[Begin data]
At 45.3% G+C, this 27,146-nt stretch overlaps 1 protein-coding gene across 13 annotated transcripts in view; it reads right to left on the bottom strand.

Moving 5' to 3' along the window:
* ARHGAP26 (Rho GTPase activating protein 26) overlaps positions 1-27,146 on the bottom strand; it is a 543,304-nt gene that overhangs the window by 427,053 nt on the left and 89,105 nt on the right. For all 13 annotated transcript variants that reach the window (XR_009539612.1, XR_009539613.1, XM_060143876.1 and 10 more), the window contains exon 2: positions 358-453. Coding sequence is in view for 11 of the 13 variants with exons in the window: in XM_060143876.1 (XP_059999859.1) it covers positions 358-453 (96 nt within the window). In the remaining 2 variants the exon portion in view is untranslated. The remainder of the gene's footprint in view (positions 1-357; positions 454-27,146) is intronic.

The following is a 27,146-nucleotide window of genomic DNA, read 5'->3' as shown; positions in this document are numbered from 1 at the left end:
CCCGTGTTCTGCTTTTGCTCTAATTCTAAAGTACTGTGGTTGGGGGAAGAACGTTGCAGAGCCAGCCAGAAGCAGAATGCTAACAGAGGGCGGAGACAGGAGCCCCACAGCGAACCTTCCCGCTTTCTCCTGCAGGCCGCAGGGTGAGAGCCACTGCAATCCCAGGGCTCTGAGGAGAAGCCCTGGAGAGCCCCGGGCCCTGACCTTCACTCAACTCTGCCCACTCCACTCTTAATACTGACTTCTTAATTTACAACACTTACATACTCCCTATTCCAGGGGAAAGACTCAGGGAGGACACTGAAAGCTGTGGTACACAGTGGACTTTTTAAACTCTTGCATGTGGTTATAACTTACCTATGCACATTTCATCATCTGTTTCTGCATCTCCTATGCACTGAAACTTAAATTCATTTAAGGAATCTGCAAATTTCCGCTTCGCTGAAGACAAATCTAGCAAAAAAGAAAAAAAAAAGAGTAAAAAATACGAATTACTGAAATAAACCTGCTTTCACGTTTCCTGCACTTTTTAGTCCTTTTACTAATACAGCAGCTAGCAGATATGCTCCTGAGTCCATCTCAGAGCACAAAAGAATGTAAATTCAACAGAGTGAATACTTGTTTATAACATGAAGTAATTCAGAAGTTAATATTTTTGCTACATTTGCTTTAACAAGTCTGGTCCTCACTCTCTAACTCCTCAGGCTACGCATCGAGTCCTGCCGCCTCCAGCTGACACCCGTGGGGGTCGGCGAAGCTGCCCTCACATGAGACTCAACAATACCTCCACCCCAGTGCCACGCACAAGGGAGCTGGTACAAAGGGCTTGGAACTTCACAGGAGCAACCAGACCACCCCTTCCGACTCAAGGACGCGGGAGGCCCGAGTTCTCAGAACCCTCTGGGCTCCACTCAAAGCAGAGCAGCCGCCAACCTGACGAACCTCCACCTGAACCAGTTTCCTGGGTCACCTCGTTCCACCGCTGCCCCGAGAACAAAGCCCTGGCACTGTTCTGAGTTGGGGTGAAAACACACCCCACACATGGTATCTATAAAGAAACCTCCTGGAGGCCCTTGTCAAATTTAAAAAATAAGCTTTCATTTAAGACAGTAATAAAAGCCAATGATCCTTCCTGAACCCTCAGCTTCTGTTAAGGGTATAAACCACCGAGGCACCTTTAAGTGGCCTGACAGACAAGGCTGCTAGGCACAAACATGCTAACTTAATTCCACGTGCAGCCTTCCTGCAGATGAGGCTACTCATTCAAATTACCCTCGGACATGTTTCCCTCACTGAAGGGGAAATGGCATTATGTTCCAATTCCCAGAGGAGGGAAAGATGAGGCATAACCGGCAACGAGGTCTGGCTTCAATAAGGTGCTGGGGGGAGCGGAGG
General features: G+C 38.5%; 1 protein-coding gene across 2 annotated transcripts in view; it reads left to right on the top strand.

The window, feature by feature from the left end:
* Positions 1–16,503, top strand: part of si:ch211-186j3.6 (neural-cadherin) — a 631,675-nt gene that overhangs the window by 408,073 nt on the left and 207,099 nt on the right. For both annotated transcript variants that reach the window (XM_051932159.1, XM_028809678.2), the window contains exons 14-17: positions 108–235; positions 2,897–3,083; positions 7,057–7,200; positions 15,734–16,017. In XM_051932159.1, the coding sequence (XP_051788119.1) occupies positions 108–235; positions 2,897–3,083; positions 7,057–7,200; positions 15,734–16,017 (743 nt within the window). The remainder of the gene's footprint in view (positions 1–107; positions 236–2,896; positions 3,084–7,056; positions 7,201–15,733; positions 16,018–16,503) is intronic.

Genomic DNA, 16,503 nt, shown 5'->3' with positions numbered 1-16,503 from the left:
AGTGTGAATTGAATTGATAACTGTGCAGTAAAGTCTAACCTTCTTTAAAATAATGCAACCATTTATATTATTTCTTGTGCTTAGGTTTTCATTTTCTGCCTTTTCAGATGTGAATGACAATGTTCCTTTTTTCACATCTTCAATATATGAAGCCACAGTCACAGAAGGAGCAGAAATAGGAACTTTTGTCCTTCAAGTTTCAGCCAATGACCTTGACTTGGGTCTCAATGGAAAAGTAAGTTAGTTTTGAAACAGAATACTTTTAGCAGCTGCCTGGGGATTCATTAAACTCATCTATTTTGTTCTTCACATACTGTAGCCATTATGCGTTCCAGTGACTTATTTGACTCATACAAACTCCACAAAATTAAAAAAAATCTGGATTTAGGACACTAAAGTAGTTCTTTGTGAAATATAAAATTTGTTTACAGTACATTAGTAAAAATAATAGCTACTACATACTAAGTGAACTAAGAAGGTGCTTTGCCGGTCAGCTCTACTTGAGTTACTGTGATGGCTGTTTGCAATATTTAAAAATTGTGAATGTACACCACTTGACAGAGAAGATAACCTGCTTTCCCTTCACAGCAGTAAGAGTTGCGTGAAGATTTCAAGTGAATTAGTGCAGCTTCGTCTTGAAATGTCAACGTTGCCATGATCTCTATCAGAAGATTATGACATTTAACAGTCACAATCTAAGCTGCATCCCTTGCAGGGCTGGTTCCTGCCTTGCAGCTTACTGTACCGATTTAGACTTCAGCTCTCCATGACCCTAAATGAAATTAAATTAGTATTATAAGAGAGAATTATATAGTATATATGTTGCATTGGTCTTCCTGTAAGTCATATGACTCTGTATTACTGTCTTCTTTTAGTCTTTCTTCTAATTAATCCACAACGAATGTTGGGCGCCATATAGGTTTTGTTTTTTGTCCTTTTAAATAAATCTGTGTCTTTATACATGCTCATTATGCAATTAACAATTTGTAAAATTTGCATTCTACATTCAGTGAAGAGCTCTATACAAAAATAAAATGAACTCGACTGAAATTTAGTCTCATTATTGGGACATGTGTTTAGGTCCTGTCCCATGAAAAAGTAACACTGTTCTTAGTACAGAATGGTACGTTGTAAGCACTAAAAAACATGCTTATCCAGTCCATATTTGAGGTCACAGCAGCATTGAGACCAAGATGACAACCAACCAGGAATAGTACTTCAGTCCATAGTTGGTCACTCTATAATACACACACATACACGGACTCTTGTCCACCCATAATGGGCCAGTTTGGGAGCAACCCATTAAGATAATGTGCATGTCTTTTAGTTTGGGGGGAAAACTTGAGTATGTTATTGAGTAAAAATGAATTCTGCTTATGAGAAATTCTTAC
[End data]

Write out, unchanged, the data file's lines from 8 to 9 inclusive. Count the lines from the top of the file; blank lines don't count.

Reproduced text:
* Positions 1–16,503, top strand: part of si:ch211-186j3.6 (neural-cadherin) — a 631,675-nt gene that overhangs the window by 408,073 nt on the left and 207,099 nt on the right. For both annotated transcript variants that reach the window (XM_051932159.1, XM_028809678.2), the window contains exons 14-17: positions 108–235; positions 2,897–3,083; positions 7,057–7,200; positions 15,734–16,017. In XM_051932159.1, the coding sequence (XP_051788119.1) occupies positions 108–235; positions 2,897–3,083; positions 7,057–7,200; positions 15,734–16,017 (743 nt within the window). The remainder of the gene's footprint in view (positions 1–107; positions 236–2,896; positions 3,084–7,056; positions 7,201–15,733; positions 16,018–16,503) is intronic.

Genomic DNA, 16,503 nt, shown 5'->3' with positions numbered 1-16,503 from the left: